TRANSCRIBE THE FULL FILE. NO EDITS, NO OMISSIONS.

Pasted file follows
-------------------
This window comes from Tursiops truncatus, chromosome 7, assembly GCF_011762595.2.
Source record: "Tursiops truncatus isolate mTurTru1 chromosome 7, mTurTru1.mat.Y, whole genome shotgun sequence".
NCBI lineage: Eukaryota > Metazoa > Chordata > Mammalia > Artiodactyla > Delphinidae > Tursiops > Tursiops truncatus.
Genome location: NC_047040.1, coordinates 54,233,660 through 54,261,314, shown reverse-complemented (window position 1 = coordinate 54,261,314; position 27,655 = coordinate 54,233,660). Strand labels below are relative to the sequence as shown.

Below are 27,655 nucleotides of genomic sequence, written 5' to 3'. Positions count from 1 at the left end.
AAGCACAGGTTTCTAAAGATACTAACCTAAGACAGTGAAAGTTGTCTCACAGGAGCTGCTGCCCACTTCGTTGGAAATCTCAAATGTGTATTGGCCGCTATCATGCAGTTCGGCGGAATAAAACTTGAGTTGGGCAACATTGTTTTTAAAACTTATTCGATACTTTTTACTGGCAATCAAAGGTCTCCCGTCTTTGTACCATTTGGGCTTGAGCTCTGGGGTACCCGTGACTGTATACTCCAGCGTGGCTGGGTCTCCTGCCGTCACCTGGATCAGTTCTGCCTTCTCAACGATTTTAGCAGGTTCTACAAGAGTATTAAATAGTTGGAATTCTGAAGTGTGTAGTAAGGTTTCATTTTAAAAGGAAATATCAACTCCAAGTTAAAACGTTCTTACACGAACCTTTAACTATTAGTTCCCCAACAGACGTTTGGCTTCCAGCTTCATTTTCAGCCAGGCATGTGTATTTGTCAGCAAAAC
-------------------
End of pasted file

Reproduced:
This window comes from Tursiops truncatus, chromosome 7, assembly GCF_011762595.2.
Source record: "Tursiops truncatus isolate mTurTru1 chromosome 7, mTurTru1.mat.Y, whole genome shotgun sequence".
NCBI lineage: Eukaryota > Metazoa > Chordata > Mammalia > Artiodactyla > Delphinidae > Tursiops > Tursiops truncatus.
Genome location: NC_047040.1, coordinates 54,233,660 through 54,261,314, shown reverse-complemented (window position 1 = coordinate 54,261,314; position 27,655 = coordinate 54,233,660). Strand labels below are relative to the sequence as shown.

Below are 27,655 nucleotides of genomic sequence, written 5' to 3'. Positions count from 1 at the left end.
AAGCACAGGTTTCTAAAGATACTAACCTAAGACAGTGAAAGTTGTCTCACAGGAGCTGCTGCCCACTTCGTTGGAAATCTCAAATGTGTATTGGCCGCTATCATGCAGTTCGGCGGAATAAAACTTGAGTTGGGCAACATTGTTTTTAAAACTTATTCGATACTTTTTACTGGCAATCAAAGGTCTCCCGTCTTTGTACCATTTGGGCTTGAGCTCTGGGGTACCCGTGACTGTATACTCCAGCGTGGCTGGGTCTCCTGCCGTCACCTGGATCAGTTCTGCCTTCTCAACGATTTTAGCAGGTTCTACAAGAGTATTAAATAGTTGGAATTCTGAAGTGTGTAGTAAGGTTTCATTTTAAAAGGAAATATCAACTCCAAGTTAAAACGTTCTTACACGAACCTTTAACTATTAGTTCCCCAACAGACGTTTGGCTTCCAGCTTCATTTTCAGCCAGGCATGTGTATTTGTCAGCAAAAC